University of Oregon

Position Announcements

The position announcement serves a dual purpose:

  1. It provides a description of the position for which the department is searching, making clear the educational and experiential qualifications required or desired. This fundamental information about the position both allows potential candidates to assess whether or not they are qualified, and provides those involved with the selection process a reference point for evaluating candidates.
  2. It serves as an initial means of marketing the position to prospective candidates, and is therefore a critical tool for generating interest in the position.

Qualifications and Job Performance Attributes

Once a department has defined the position, it then needs to carefully consider what qualifications and job performance attributes are necessary to successfully meet the needs of the position.  Identifying the necessary qualifications is a critical step in the search process, but one that too often does not get the critical attention necessary to best support a successful search.

Recommended practice considerations for identifying and articulating necessary qualifications and job performance attributes, along with associated challenges, include the following:

Recommended Practice Associated Challenges
Every tenure-related search is for the long-term, possibly for two or three decades.  Start with the newly defined position that addresses current and future needs, rather than making minor changes to an announcement used for a previous search. Making minor changes to an old announcement can result in qualifications that don’t align with the needs of today’s position.
The faculty and search committee should be closely involved in the development of the qualifications. When qualifications are generated without adequate input from faculty or the search committee, important perspectives can be omitted and committee members may have to work with qualifications that are inconsistent with their thinking or that they don’t fully support.
Ensure that each stated qualification is directly related to identified needs and functions of the position.  To ensure a direct connection, consider why each stated qualification is needed. 


Without carefully considering the applicability of each stated qualification, the search may be hampered by unnecessary qualifications.  Some unnecessary qualifications can screen out protected groups at a disproportionate rate, thereby interfering with efforts to diversify the applicant pool.
Limit required* qualifications to those that a candidate absolutely must have to be able to perform the functions of the position, listing all others as preferred qualifications or desired attributes.  Keep in mind that candidates who do not meet required qualifications cannot be considered further.  Required or minimum qualifications should be easily determined through review of application materials, as opposed to interviews. In addition to the challenges listed above, the search committee may be unable to consider candidates of strong interest overall because they don’t meet stated minimum qualifications.  That can inhibit the committee’s ability to consider less traditional but transferable experience (e.g. an engineer to run a college of business, a record of outstanding professional experience outside of the academy, etc.).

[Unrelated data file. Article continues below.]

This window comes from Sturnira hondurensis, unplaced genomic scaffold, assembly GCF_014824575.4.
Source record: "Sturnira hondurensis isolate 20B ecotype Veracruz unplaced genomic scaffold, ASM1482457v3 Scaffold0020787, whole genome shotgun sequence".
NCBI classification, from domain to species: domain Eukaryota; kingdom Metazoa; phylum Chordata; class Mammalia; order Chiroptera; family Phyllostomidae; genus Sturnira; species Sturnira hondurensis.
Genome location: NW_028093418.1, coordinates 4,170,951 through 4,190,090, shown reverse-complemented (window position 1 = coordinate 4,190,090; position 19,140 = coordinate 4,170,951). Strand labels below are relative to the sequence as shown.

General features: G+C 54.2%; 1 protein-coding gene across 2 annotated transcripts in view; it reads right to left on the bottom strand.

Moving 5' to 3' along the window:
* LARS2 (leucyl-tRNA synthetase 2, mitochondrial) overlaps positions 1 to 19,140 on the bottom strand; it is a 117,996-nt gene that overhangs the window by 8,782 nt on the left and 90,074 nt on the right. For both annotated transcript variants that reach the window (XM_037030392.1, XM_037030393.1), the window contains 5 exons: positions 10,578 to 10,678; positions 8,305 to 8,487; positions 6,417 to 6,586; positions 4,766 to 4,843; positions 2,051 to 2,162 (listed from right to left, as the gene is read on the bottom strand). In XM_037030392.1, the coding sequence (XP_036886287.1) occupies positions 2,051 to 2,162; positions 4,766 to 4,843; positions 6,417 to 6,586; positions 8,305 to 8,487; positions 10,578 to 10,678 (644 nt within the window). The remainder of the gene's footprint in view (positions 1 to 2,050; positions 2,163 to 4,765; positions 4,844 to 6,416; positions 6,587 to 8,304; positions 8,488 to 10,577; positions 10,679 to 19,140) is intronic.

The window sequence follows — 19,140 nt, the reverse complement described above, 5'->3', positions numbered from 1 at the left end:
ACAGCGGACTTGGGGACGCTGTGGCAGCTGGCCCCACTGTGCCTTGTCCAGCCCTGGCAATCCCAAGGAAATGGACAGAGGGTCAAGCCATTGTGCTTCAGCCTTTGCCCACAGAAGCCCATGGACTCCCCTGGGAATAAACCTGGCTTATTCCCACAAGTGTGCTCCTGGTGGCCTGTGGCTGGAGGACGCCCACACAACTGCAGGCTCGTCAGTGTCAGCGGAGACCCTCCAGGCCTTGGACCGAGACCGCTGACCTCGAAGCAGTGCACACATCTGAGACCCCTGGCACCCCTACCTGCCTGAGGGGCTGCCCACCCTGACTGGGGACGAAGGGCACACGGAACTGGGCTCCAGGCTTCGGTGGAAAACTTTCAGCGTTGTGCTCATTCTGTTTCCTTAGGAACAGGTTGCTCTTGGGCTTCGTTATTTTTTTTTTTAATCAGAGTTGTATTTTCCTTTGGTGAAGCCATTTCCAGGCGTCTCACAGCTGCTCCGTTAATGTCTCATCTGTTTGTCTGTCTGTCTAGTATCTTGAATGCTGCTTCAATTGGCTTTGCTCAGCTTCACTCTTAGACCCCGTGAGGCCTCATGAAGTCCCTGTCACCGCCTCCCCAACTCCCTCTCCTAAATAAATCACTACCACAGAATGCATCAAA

Include a qualification that speaks to the candidates ability to work effectively with diverse groups of students, faculty and staff. (see related research below)  This is most meaningful when a department takes the time to craft a statement that reflects how such a qualification is consistent with the departmental mission and goals. Often departments include a statement related to diversity in the announcement only because it is required by UO policy (see more below).  The statement is often tacked on to the end of the announcement , which can communicate a low level of commitment to it.  In addition, when the statement is not included as a qualification, is it often not considered during the search and selection process.
Deliberately consider other means by which a candidate might meet the needs of the position and define qualifications broadly enough to be able to consider that additional information – e.g. a degree in a related discipline, or related professional experience from outside of academia. 


Defining qualifications in an unnecessarily rigid manner will limit the search committee’s ability to consider broader relevant information that may be of interest and bring different experience and perspectives to the department.   Among the candidates who might be unintentially screened out are underrepresented faculty.
Identify attributes that are necessary or relevant to success in the position – the ability to teach specific courses, if required; the ability to secure research funding; the ability to collaborate with and complement the strengths of an interdisciplinary team; etc.   Don’t assume that required credentials translate to those performance abilities. Consideration of critical attributes that are not identified in the announcement can raise questions as to whether they are legitimate or a pretext for eliminating candidates for non-legitimate reasons.

For information on turning qualifications into selection criteria, click here.

Research Findings